This week, however, a consensus among central banks on how to deal with the sovereign debt crisis emerged, calming fears of market watchers. On Thursday the U.S. Federal Reserve along with the European Central Bank and three other central banks agreed to supply loans to financial institutions with exposure to Greek debt.

The news sparked a market rally, lifting shares of IT companies. Computer companies on the Nasdaq closed Thursday flat for the year. Just Wednesday, Nasdaq computer stocks were down 1.67 percent for the year, and earlier in the quarter they had been down about 5 percent for the year.

The rally continued Friday morning, with Nasdaq computer stocks up 9.24 percent for the day by midday.

Conferences held this week by major IT vendors also played a part in boosting confidence.

For example, Cisco on Tuesday presented a plan to focus on core businesses and streamline management, about a month after reporting that profit dropped by a third, year over year, in its latest fiscal quarter. CEO John Chambers also put to rest rumors that he would be stepping down.

The company has cut its long-held view that it could generate 12 percent to 17 percent annual sales increases, adjusting expectations to 7 percent to 8 percent. Nevertheless, the management shakeup and new focus appears to have assuaged investors.

Elsewhere this week, vendors jumped on the tablet bandwagon. Even as growth in the PC market slows, tablets are taking off. Gartner said this week that global semiconductor sales have slowed, with the market due to decline slightly from last year.

"Three key factors are shaping the short-term outlook: excess inventory, manufacturing overcapacity and slowing demand due to economic weakness," said Gartner's Lewis.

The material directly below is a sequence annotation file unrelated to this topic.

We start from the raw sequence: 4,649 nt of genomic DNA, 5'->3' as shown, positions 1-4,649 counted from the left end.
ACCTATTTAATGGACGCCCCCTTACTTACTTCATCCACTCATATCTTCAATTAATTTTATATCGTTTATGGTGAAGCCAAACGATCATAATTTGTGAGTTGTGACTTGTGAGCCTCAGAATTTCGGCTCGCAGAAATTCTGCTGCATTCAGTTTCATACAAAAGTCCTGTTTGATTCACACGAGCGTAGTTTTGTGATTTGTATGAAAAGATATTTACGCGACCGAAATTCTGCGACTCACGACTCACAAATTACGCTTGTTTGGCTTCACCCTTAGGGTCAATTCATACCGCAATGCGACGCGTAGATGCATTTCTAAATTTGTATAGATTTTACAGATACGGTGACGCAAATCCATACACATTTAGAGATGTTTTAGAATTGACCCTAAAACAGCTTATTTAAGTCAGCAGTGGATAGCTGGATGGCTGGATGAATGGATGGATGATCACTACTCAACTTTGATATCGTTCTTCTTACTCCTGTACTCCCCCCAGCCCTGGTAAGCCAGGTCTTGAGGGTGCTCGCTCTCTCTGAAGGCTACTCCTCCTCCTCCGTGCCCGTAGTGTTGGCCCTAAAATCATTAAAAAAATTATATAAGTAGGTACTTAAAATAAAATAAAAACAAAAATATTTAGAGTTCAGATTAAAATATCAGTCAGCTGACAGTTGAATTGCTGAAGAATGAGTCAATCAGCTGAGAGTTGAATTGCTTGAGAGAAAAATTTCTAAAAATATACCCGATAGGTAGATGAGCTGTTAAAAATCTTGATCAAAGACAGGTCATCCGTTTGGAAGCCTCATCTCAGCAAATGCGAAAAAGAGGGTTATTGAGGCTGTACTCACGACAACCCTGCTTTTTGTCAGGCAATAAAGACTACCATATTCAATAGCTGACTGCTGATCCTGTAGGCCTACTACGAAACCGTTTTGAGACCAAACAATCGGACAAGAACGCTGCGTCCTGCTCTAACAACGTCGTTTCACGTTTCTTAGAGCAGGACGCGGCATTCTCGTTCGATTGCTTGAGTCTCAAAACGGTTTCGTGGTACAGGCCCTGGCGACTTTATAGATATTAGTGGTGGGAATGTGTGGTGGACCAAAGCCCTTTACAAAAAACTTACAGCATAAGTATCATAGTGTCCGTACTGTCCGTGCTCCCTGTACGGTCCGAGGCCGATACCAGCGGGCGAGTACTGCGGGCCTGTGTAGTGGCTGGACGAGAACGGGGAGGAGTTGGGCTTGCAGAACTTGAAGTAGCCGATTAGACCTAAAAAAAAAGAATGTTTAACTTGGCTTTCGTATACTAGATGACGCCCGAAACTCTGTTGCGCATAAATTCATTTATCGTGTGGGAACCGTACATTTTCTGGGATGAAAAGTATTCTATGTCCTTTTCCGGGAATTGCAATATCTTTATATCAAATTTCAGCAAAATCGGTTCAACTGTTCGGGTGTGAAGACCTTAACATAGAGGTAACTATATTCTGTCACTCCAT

However, increasing user takeup of smartphones and tablets are making NAND flash memory and data processing ASICs the fastest-growing areas for components in 2011, with about a 20 percent increase in sales, Gartner said.

At its BUILD conference for developers, Microsoft pitched Windows 8, making a big play for the tablet market with the upcoming OS' ability to run on ARM processors. ARM processors dominate the tablet market.

Intel, at its Intel Developers Forum, also made a push for the tablet market, showing off devices running on its Atom chip.

Tech investors took heart, boosting vendor share prices. Microsoft shares, closing at US$25.74 last Friday, rose throughout the week, jumping again Friday morning by $0.14 to $27.13. Cisco shares rose from $15.82 at the end of last week to $16.62 Friday morning, while Intel shares increased from $19.70 to $21.84 over the same period.

The rising tide has not lifted all boats, however, as Research in Motion shares plunged Friday, dropping $5.52 to $24.32 in late morning trading. RIM, reporting earnings Thursday, said shipments of its PlayBook tablet declined by half during its second quarter, as overall revenue dropped. Revenue was $4.2 billion, down 10 percent year-over-year, it reported.

RIM was blasted at the launch of the PlayBook for coming out with a first version that did not have crucial features such as enterprise email built in to the device itself. Though the tablet market is providing a respite from bad news in the hardware market, current market conditions, in which IT buyers are cautious, apparently do not leave much room for vendor error.

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Windows 8, iOS, and the Future

On Tuesday, Microsoft offered many more details about its next-generation operating system, Windows 8, to an audience of developers and invited media at its Build conference in Anaheim, California. I was present at the initial Windows 8 unveiling a few months ago, and came away impressed but disappointed.

The root of my disappointment is this: I think Microsoft has, for the first time in a long time, created a product that is truly innovative. It’s Windows Phone 7, which does not feel like an iOS photocopy (as opposed to Android and WebOS, which are very clearly inspired by the iPhone's interface). Windows Phone 7's interface design, “Metro,” offers a fundamentally different approach to a touch interface. Microsoft went its own way with Windows Phone 7 (although sadly not with its name) and it made me enthusiastic about the possible innovations that interface could offer on tablet devices.

But with Windows 8, Microsoft has embraced Metro while rejecting the concept that touch devices and PCs are different classes of products. There will be no “tablet edition” of Windows Phone 7, there will just be Windows 8—whether you run it on a tablet or a desktop PC or something in between.